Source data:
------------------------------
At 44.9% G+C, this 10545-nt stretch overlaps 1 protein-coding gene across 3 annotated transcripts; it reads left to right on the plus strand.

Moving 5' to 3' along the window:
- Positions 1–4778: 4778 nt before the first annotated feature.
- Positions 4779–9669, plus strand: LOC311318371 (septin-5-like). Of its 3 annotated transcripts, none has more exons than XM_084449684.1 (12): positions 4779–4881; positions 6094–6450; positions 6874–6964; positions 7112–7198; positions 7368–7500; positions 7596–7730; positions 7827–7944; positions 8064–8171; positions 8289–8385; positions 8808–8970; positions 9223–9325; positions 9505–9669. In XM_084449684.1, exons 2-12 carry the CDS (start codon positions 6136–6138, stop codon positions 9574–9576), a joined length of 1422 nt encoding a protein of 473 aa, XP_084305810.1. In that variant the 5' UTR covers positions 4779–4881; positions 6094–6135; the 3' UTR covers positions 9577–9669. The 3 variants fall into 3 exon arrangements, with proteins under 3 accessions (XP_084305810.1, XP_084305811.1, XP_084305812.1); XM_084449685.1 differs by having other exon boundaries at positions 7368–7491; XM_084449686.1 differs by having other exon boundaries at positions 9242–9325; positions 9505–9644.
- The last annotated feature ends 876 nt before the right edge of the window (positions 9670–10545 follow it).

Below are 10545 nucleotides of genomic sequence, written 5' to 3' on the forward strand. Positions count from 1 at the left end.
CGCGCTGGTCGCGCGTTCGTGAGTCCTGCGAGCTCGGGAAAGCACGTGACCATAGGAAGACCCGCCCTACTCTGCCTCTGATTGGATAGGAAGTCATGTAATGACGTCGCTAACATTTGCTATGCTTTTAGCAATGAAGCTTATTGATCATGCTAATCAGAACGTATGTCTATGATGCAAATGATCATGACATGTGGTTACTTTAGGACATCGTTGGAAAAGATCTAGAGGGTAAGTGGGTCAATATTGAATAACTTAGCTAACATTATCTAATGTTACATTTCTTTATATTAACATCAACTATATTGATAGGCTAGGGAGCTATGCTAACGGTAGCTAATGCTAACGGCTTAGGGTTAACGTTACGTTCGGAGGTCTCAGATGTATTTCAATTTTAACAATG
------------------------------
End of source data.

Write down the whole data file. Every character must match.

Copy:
At 44.9% G+C, this 10545-nt stretch overlaps 1 protein-coding gene across 3 annotated transcripts; it reads left to right on the plus strand.

Moving 5' to 3' along the window:
- Positions 1–4778: 4778 nt before the first annotated feature.
- Positions 4779–9669, plus strand: LOC311318371 (septin-5-like). Of its 3 annotated transcripts, none has more exons than XM_084449684.1 (12): positions 4779–4881; positions 6094–6450; positions 6874–6964; positions 7112–7198; positions 7368–7500; positions 7596–7730; positions 7827–7944; positions 8064–8171; positions 8289–8385; positions 8808–8970; positions 9223–9325; positions 9505–9669. In XM_084449684.1, exons 2-12 carry the CDS (start codon positions 6136–6138, stop codon positions 9574–9576), a joined length of 1422 nt encoding a protein of 473 aa, XP_084305810.1. In that variant the 5' UTR covers positions 4779–4881; positions 6094–6135; the 3' UTR covers positions 9577–9669. The 3 variants fall into 3 exon arrangements, with proteins under 3 accessions (XP_084305810.1, XP_084305811.1, XP_084305812.1); XM_084449685.1 differs by having other exon boundaries at positions 7368–7491; XM_084449686.1 differs by having other exon boundaries at positions 9242–9325; positions 9505–9644.
- The last annotated feature ends 876 nt before the right edge of the window (positions 9670–10545 follow it).

Below are 10545 nucleotides of genomic sequence, written 5' to 3' on the forward strand. Positions count from 1 at the left end.
CGCGCTGGTCGCGCGTTCGTGAGTCCTGCGAGCTCGGGAAAGCACGTGACCATAGGAAGACCCGCCCTACTCTGCCTCTGATTGGATAGGAAGTCATGTAATGACGTCGCTAACATTTGCTATGCTTTTAGCAATGAAGCTTATTGATCATGCTAATCAGAACGTATGTCTATGATGCAAATGATCATGACATGTGGTTACTTTAGGACATCGTTGGAAAAGATCTAGAGGGTAAGTGGGTCAATATTGAATAACTTAGCTAACATTATCTAATGTTACATTTCTTTATATTAACATCAACTATATTGATAGGCTAGGGAGCTATGCTAACGGTAGCTAATGCTAACGGCTTAGGGTTAACGTTACGTTCGGAGGTCTCAGATGTATTTCAATTTTAACAATG